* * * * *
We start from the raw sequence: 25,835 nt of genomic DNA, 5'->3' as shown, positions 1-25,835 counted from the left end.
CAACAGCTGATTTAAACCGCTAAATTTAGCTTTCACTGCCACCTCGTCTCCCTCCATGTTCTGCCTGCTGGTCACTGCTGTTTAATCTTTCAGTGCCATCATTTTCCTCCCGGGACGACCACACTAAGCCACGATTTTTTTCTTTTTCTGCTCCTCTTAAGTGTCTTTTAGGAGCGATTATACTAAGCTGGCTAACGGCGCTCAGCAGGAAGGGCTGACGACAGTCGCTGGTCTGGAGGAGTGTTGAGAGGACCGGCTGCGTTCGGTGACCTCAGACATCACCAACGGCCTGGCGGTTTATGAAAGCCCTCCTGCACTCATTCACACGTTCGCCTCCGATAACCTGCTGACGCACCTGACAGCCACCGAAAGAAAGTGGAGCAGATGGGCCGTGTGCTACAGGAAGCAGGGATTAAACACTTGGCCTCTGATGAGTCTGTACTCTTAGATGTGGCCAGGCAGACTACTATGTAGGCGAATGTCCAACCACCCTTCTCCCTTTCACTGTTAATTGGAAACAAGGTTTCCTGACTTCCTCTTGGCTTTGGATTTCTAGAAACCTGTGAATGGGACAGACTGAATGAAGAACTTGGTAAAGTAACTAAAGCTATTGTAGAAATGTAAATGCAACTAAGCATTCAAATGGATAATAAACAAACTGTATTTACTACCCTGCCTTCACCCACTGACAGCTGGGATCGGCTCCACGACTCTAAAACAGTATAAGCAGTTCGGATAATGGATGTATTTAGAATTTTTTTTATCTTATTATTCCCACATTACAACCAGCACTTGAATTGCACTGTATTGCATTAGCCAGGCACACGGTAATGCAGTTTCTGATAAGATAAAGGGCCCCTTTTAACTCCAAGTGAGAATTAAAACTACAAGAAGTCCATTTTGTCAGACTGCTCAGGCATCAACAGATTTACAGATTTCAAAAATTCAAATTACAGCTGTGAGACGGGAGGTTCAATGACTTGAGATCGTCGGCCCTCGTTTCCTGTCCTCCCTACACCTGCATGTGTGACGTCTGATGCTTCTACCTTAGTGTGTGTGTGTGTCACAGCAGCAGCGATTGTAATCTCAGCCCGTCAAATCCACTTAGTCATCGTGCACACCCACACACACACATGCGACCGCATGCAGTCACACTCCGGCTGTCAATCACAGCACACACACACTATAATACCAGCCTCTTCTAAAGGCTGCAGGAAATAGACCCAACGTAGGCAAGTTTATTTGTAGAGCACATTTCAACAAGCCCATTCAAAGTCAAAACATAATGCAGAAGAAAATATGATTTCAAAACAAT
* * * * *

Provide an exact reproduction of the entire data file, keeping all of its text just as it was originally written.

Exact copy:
We start from the raw sequence: 25,835 nt of genomic DNA, 5'->3' as shown, positions 1-25,835 counted from the left end.
CAACAGCTGATTTAAACCGCTAAATTTAGCTTTCACTGCCACCTCGTCTCCCTCCATGTTCTGCCTGCTGGTCACTGCTGTTTAATCTTTCAGTGCCATCATTTTCCTCCCGGGACGACCACACTAAGCCACGATTTTTTTCTTTTTCTGCTCCTCTTAAGTGTCTTTTAGGAGCGATTATACTAAGCTGGCTAACGGCGCTCAGCAGGAAGGGCTGACGACAGTCGCTGGTCTGGAGGAGTGTTGAGAGGACCGGCTGCGTTCGGTGACCTCAGACATCACCAACGGCCTGGCGGTTTATGAAAGCCCTCCTGCACTCATTCACACGTTCGCCTCCGATAACCTGCTGACGCACCTGACAGCCACCGAAAGAAAGTGGAGCAGATGGGCCGTGTGCTACAGGAAGCAGGGATTAAACACTTGGCCTCTGATGAGTCTGTACTCTTAGATGTGGCCAGGCAGACTACTATGTAGGCGAATGTCCAACCACCCTTCTCCCTTTCACTGTTAATTGGAAACAAGGTTTCCTGACTTCCTCTTGGCTTTGGATTTCTAGAAACCTGTGAATGGGACAGACTGAATGAAGAACTTGGTAAAGTAACTAAAGCTATTGTAGAAATGTAAATGCAACTAAGCATTCAAATGGATAATAAACAAACTGTATTTACTACCCTGCCTTCACCCACTGACAGCTGGGATCGGCTCCACGACTCTAAAACAGTATAAGCAGTTCGGATAATGGATGTATTTAGAATTTTTTTTATCTTATTATTCCCACATTACAACCAGCACTTGAATTGCACTGTATTGCATTAGCCAGGCACACGGTAATGCAGTTTCTGATAAGATAAAGGGCCCCTTTTAACTCCAAGTGAGAATTAAAACTACAAGAAGTCCATTTTGTCAGACTGCTCAGGCATCAACAGATTTACAGATTTCAAAAATTCAAATTACAGCTGTGAGACGGGAGGTTCAATGACTTGAGATCGTCGGCCCTCGTTTCCTGTCCTCCCTACACCTGCATGTGTGACGTCTGATGCTTCTACCTTAGTGTGTGTGTGTGTCACAGCAGCAGCGATTGTAATCTCAGCCCGTCAAATCCACTTAGTCATCGTGCACACCCACACACACACATGCGACCGCATGCAGTCACACTCCGGCTGTCAATCACAGCACACACACACTATAATACCAGCCTCTTCTAAAGGCTGCAGGAAATAGACCCAACGTAGGCAAGTTTATTTGTAGAGCACATTTCAACAAGCCCATTCAAAGTCAAAACATAATGCAGAAGAAAATATGATTTCAAAACAAT